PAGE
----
Bardini et al.[6] first described video thoracoscopic enucleation in esophageal leiomyomas in 1992. Since then, operative approaches have changed in favor of thoracoscopic procedures.[2] When compared with thoracotomies, VATS has cosmetic advantages while also providing less operative trauma, less pain, and better postoperative pulmonary functions. Video-assisted thoracoscopic surgery is also preferred when there is only a single esophageal leiomyoma measuring between 1 and 5 cm. The possibility of a thoracotomy increases with larger leiomyomas.[6,11,13,15] No intraoperative mortality has been reported with regard to esophageal leiomyomas treated with VATS enucleation. However, 13.3% of the patients experience a mucosal tear, 10% experience postoperative mucosal bulging, 3.3% have pleural effusion, and 3.3% suffer from epigastric pain.[13,16] In our study, three cases underwent thoracoscopic surgery, and in two of these, the tumor diameters were 6 cm and 7 cm. However, a thoracotomy was not needed for these patients.

There is no consensus in the literature regarding closing the myotomy area after enucleation. However, the general opinion is that re-emerging muscular layers are needed in order to prevent mucosal deformation.[13,16] Bardini and A solati[15] reported a pseudodiverticulum in a thoracoscopic resection case because the muscular layer had not been closed. In this study, all muscle layers were closed except for the two VATS cases, and a postoperative pseudodiverticulum was seen in the muscle layer in one of these patients. For this reason, we believe that the muscle layers should always be closed.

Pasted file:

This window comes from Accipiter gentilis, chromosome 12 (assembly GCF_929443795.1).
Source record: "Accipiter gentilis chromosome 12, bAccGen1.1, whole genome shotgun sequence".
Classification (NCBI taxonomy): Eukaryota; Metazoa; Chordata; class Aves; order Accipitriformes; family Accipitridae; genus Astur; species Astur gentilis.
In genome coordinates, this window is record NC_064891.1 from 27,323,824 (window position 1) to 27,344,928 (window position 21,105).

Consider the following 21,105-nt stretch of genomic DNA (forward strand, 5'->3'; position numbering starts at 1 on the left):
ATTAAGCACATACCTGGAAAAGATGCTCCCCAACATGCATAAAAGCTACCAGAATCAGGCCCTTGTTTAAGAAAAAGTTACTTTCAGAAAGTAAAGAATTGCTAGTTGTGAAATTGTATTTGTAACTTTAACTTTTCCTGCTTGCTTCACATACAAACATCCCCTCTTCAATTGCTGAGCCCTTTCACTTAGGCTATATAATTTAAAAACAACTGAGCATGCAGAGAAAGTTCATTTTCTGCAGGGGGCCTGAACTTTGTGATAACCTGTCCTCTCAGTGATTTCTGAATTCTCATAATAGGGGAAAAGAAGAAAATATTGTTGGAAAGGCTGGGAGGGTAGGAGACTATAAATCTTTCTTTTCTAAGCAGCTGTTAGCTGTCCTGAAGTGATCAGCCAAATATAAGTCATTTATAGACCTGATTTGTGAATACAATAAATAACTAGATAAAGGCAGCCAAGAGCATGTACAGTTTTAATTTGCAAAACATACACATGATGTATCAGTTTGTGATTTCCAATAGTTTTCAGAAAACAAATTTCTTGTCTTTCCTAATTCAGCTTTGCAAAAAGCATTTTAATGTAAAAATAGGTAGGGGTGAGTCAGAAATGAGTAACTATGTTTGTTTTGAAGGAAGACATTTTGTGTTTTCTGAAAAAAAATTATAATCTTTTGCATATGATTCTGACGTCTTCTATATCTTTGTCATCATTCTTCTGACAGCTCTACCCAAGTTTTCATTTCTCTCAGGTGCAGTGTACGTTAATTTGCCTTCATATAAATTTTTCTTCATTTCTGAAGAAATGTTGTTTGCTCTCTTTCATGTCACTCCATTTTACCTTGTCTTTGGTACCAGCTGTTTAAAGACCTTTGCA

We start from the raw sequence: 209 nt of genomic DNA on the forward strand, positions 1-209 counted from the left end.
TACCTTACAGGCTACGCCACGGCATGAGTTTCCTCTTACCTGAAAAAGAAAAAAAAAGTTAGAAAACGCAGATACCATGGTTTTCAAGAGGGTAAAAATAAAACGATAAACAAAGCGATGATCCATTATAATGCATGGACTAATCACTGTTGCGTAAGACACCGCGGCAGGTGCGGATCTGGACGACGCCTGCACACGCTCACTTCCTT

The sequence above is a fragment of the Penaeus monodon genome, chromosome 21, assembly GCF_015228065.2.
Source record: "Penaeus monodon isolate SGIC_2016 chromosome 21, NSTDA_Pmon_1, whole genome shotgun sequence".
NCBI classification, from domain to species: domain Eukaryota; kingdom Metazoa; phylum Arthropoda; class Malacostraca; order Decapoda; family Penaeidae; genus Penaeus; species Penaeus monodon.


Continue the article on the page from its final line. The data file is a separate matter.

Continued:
In addition, mucosal injuries should be kept in mind during leiomyoma enucleation. An unrecognized mucosal defect can lead to very serious postoperative outcomes. Hence, after enucleation, we administered saline to the enucleated area and pumped pressured air through a nasogastric probe to investigate the possibility of mucosal injuries in all of our thoracoscopic and surgical cases. In some cases, the hospital may make the patient to drink methylene blue when postoperative mucosal injury is suspected. Furthermore, draining methylene blue from a chest tube can be used for leakage control.[13,16]


In this study, the majority of esophageal leiomyoma patients were symptomatic, and we found thoracoscopic enucleation to be a safe and effective method for the diagnosis and treatment for leiomyomas smaller than 5 cm in diameter. We recognize that a thoracotomy may be necessary for large masses, but this should not be automatic. In addition, we conclude that the muscular layer should be closed with absorbable sutures placed separately in order to prevent mucosal defects.

Declaration of conflicting interests
The authors declared no conflicts of interest with respect to the authorship and/or publication of this article.

The authors received no financial support for the research and/or authorship of this article.


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Keywords : Esophagus; leiomyoma; surgery